Found an injured pelican? Need a silent auction organized? Want help in raising money to help children and teens? Have a beautiful piece of undeveloped land that needs to be preserved forever?
Many Cambrians and others know that, under those and similar circumstances, the answer is the same: Call Marcelle Bakula, who was honored Tuesday, Jan. 15, as the town’s 2012 Citizen of the Year.
Cambria Chamber of Commerce representatives sometimes have a hard time selecting the annual honorees, because so many local people are active in helping the community, its environment and its residents.
This year’s Cambria Chamber of Commerce selection seemed obvious, given the fistful of nomination letters for Bakula. All the accolades were effusive for the tireless volunteer affectionately described as “bossy.”
“She brought a tireless and shining spirit, as well as great organizing skills” to fundraising toward the community’s purchase of what was then East West Ranch, according to Jo Ellen Butler, executive director of Friends of the Fiscalini Ranch Preserve (FFRP).
Bakula’s support for that cause has never wavered, and she’s still a force to reckon with for FFRP’s annual Wildflower Show and Kitchen Tour.
She “helped organize and implement our annual art auctions since the beginning 24 years ago,” wrote Wayne Attoe, president of Greenspace — The Cambria Land Trust.
Bakula is considered Cambria’s auction queen, a super organizer who can flawlessly pull one of those complex fundraising events together.
She also works with wildlife, especially birds. In the High Mountain Condor Lookout program, she helps train interns, mans the lookout once a month, takes informational displays on the road for special events and is “the driving force behind our fundraising and volunteer-training efforts,” according to www.condorlookout.org.
Local birds benefit, too. “She is untiring,” wrote Dave Klinzman, president of Pacific Wildlife Care (PWC). “When something needs to happen …Marcelle is a resource that can be counted on.”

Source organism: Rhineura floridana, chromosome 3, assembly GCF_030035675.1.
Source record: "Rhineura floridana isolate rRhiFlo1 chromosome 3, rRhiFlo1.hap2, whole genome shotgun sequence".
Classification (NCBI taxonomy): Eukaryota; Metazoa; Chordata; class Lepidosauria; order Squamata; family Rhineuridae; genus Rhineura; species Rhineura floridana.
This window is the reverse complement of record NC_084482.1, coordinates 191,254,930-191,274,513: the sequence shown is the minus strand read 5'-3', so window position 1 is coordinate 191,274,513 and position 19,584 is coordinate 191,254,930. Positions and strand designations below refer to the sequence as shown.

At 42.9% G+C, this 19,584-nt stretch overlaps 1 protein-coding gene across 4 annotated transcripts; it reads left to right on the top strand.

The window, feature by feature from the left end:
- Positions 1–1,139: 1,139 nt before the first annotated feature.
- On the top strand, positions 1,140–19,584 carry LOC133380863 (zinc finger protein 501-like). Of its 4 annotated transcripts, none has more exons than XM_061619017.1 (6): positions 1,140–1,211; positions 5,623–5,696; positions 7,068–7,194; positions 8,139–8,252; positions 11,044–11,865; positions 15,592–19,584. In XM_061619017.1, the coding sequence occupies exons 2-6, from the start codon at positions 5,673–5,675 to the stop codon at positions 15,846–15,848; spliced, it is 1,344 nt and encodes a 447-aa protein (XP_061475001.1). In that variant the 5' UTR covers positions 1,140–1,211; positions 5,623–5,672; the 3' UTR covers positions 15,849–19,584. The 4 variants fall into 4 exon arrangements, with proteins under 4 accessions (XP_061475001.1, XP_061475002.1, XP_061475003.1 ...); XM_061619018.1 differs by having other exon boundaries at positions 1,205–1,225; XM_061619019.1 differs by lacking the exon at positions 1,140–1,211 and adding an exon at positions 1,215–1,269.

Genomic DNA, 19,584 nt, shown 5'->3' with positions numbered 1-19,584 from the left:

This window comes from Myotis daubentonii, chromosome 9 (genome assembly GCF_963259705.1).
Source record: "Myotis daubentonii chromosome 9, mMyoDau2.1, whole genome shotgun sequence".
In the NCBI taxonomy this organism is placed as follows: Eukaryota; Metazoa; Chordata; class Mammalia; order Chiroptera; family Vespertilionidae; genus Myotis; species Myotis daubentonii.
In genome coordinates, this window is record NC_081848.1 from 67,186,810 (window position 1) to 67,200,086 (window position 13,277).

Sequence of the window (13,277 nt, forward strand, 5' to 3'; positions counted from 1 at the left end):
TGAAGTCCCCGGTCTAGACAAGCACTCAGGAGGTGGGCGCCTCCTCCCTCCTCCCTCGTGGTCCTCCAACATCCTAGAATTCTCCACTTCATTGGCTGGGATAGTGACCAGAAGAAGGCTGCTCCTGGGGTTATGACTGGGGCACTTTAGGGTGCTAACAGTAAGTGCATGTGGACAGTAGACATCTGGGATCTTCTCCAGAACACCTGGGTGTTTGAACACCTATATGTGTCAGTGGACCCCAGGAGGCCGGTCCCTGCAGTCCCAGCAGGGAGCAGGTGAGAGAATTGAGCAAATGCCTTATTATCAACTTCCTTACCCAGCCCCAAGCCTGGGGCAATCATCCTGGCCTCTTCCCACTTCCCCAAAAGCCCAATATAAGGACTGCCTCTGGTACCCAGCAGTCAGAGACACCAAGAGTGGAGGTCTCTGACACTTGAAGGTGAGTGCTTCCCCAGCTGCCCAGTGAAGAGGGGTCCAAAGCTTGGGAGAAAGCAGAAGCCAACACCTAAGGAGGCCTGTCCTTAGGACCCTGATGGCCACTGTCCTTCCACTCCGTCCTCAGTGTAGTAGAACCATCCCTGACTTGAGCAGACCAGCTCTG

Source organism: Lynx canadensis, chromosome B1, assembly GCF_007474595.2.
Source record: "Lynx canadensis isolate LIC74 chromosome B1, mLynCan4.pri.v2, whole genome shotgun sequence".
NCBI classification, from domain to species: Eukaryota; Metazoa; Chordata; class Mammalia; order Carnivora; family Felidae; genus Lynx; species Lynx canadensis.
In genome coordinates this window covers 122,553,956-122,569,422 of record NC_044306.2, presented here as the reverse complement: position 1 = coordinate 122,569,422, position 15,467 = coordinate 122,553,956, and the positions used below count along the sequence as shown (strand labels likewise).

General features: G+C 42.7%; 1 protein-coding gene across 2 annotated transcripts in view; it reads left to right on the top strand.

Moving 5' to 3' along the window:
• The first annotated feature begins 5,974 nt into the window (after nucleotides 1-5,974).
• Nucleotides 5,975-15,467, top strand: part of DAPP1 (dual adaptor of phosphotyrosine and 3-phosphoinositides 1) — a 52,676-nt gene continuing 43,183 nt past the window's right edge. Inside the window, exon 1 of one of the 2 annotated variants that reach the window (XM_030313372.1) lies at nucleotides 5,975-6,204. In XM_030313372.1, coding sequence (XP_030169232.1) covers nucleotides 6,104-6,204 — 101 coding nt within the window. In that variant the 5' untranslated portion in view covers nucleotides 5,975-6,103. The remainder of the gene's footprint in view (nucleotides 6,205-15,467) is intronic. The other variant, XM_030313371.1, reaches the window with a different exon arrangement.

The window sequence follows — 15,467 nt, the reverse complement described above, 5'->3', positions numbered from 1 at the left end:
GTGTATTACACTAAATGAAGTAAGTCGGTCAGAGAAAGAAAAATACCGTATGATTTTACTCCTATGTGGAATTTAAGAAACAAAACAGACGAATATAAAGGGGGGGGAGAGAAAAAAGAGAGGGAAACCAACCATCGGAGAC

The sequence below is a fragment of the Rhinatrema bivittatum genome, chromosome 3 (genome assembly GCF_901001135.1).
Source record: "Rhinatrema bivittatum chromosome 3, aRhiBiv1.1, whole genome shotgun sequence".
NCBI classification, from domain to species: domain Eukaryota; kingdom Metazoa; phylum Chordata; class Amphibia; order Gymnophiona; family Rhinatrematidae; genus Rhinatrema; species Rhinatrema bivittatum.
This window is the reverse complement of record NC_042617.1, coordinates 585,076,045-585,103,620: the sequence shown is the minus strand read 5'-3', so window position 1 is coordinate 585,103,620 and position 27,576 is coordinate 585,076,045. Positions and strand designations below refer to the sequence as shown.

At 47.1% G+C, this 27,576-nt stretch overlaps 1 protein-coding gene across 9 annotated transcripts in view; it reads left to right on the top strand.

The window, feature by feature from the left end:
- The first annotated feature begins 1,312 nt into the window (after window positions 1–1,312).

Bakula serves on the nonprofit’s board, is membership chairwoman, volunteers at PWC’s Rehabilitation Center in Morro Bay, is an emergency “transporter” for wildlife cases and organizes the annual “Windows into Wildlife” fundraisers.
After all, she said Tuesday night, with wonder in her voice, “how many people can say they’ve held a bald eagle?”
Art Chapman has worked with Bakula annually “since 2003 putting on the Country Coast Classic Bike Ride … (which) raises $25,000 annually for the Cambria Teen and Recreation Center … I see her as our CEO, the person we depend upon to organize all of the details and recruit a cadre of loyal volunteers to help during the ride. She is the glue that keeps us together and motivated to continue year after year.”
She’s also donated countless hours toward the Cambria Teen Center, Cambria Historical Society, skate park, Bronco Boosters and other causes she holds dear.
Bakula noted that “this is such a great community, and it’s a great honor to join the ranks of such civic-minded people” as the previous honorees.
“I’m just the minutia person, the task person and the bossy lady,” Bakula said with a laugh.
The Los Angeles native came to Cambria in 1980 after graduating from college and working in recreation administration for the city of Morro Bay. Bakula earned teaching and special education credentials from Cal Poly, and taught for a year at Cambria Grammar School before going to Paso Robles.
Once her own two sons, Alex and Eric, were grown, she sought ways to help. And did she ever!
For others who want to donate time, but haven’t figured out how or where, she advises, “Just start doing things, trying it out. Not every organization is a good fit for everyone … just find something that compels you in a heartstrings sort of way. There are so many needs. Just find a niche where you fit and know you’re helping, which makes you want to stay.”
Bakula’s been involved her entire life. “When I was 5, I wanted to be a firefighter, and I think I would have been a good one. I’m always running toward what needs to be done,” and at the age of 8 or 10, was “marching for fair housing, fair rents. I wanted to have a voice. I wanted to help.”
On those early marches, she said during remarks after receiving her honor, she learned, “you go out with thousands of other people and get stuff done … joining together with other people, you can get so much done. I’m not afraid to ask other people to help me. It takes a lot of people.”
She didn’t do what she’s done for the recognition, she added — you do it “because you like what you do.”